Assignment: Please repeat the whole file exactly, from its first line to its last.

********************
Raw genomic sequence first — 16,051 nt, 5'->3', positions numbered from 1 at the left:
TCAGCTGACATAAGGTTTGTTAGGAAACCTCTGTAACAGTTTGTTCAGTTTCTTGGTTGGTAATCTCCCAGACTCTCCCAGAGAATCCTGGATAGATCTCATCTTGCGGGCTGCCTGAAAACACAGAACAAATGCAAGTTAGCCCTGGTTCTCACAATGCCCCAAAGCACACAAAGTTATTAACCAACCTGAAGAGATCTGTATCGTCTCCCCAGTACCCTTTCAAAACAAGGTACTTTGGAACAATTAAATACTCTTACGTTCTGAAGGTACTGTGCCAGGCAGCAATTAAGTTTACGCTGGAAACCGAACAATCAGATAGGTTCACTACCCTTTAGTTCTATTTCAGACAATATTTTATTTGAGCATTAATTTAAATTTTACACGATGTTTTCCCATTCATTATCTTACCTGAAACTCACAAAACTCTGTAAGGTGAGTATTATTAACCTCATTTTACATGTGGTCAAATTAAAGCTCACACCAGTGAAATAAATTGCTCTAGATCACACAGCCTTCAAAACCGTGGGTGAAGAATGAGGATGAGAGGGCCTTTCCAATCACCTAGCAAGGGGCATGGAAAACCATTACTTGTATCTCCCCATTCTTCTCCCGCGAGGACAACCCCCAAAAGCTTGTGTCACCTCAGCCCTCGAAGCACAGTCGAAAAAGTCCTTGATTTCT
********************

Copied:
Raw genomic sequence first — 16,051 nt, 5'->3', positions numbered from 1 at the left:
TCAGCTGACATAAGGTTTGTTAGGAAACCTCTGTAACAGTTTGTTCAGTTTCTTGGTTGGTAATCTCCCAGACTCTCCCAGAGAATCCTGGATAGATCTCATCTTGCGGGCTGCCTGAAAACACAGAACAAATGCAAGTTAGCCCTGGTTCTCACAATGCCCCAAAGCACACAAAGTTATTAACCAACCTGAAGAGATCTGTATCGTCTCCCCAGTACCCTTTCAAAACAAGGTACTTTGGAACAATTAAATACTCTTACGTTCTGAAGGTACTGTGCCAGGCAGCAATTAAGTTTACGCTGGAAACCGAACAATCAGATAGGTTCACTACCCTTTAGTTCTATTTCAGACAATATTTTATTTGAGCATTAATTTAAATTTTACACGATGTTTTCCCATTCATTATCTTACCTGAAACTCACAAAACTCTGTAAGGTGAGTATTATTAACCTCATTTTACATGTGGTCAAATTAAAGCTCACACCAGTGAAATAAATTGCTCTAGATCACACAGCCTTCAAAACCGTGGGTGAAGAATGAGGATGAGAGGGCCTTTCCAATCACCTAGCAAGGGGCATGGAAAACCATTACTTGTATCTCCCCATTCTTCTCCCGCGAGGACAACCCCCAAAAGCTTGTGTCACCTCAGCCCTCGAAGCACAGTCGAAAAAGTCCTTGATTTCT